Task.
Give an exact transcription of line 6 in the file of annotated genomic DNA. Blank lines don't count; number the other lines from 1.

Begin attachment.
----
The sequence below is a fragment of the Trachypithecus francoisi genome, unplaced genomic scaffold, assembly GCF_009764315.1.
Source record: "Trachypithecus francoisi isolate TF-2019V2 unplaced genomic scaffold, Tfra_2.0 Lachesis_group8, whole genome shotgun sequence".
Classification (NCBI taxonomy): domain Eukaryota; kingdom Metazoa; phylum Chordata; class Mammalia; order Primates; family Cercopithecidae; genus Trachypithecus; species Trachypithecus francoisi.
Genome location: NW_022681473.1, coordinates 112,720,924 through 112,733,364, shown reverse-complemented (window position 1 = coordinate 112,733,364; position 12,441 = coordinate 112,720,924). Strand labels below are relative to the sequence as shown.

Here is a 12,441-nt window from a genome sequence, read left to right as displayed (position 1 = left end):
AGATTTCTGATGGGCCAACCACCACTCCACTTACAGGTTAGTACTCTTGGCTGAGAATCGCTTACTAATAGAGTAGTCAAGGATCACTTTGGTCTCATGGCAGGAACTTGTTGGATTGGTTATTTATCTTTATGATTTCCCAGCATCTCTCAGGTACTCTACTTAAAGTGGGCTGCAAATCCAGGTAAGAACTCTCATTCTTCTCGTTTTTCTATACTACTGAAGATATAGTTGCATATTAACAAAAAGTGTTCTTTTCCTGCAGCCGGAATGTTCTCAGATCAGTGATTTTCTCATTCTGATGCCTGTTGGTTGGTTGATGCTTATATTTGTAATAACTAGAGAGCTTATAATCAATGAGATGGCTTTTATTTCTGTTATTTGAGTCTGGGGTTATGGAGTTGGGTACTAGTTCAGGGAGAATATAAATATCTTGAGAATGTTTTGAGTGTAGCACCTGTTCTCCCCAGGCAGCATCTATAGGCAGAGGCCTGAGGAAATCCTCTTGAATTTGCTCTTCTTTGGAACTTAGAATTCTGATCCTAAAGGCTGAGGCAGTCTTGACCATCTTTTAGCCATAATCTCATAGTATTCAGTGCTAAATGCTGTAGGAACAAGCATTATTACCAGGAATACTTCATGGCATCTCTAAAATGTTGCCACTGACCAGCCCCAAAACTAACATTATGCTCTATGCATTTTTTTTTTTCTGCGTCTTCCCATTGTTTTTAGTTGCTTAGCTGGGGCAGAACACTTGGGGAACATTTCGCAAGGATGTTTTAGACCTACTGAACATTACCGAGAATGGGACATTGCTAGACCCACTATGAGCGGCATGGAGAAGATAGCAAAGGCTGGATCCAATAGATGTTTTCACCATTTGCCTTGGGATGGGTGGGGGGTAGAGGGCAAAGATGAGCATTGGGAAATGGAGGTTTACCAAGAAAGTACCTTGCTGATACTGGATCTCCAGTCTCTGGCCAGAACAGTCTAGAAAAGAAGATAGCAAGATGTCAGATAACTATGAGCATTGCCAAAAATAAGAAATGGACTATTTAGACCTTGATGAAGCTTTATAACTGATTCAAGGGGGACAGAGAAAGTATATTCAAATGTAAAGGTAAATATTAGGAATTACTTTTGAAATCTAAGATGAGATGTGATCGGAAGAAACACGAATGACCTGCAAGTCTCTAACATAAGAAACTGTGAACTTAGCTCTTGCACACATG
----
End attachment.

AGATTTCTGATGGGCCAACCACCACTCCACTTACAGGTTAGTACTCTTGGCTGAGAATCGCTTACTAATAGAGTAGTCAAGGATCACTTTGGTCTCATGGCAGGAACTTGTTGGATTGGTTATTTATCTTTATGATTTCCCAGCATCTCTCAGGTACTCTACTTAAAGTGGGCTGCAAATCCAGGTAAGAACTCTCATTCTTCTCGTTTTTCTATACTACTGAAGATATAGTTGCATATTAACAAAAAGTGTTCTTTTCCTGCAGCCGGAATGTTCTCAGATCAGTGATTTTCTCATTCTGATGCCTGTTGGTTGGTTGATGCTTATATTTGTAATAACTAGAGAGCTTATAATCAATGAGATGGCTTTTATTTCTGTTATTTGAGTCTGGGGTTATGGAGTTGGGTACTAGTTCAGGGAGAATATAAATATCTTGAGAATGTTTTGAGTGTAGCACCTGTTCTCCCCAGGCAGCATCTATAGGCAGAGGCCTGAGGAAATCCTCTTGAATTTGCTCTTCTTTGGAACTTAGAATTCTGATCCTAAAGGCTGAGGCAGTCTTGACCATCTTTTAGCCATAATCTCATAGTATTCAGTGCTAAATGCTGTAGGAACAAGCATTATTACCAGGAATACTTCATGGCATCTCTAAAATGTTGCCACTGACCAGCCCCAAAACTAACATTATGCTCTATGCATTTTTTTTTTTCTGCGTCTTCCCATTGTTTTTAGTTGCTTAGCTGGGGCAGAACACTTGGGGAACATTTCGCAAGGATGTTTTAGACCTACTGAACATTACCGAGAATGGGACATTGCTAGACCCACTATGAGCGGCATGGAGAAGATAGCAAAGGCTGGATCCAATAGATGTTTTCACCATTTGCCTTGGGATGGGTGGGGGGTAGAGGGCAAAGATGAGCATTGGGAAATGGAGGTTTACCAAGAAAGTACCTTGCTGATACTGGATCTCCAGTCTCTGGCCAGAACAGTCTAGAAAAGAAGATAGCAAGATGTCAGATAACTATGAGCATTGCCAAAAATAAGAAATGGACTATTTAGACCTTGATGAAGCTTTATAACTGATTCAAGGGGGACAGAGAAAGTATATTCAAATGTAAAGGTAAATATTAGGAATTACTTTTGAAATCTAAGATGAGATGTGATCGGAAGAAACACGAATGACCTGCAAGTCTCTAACATAAGAAACTGTGAACTTAGCTCTTGCACACATG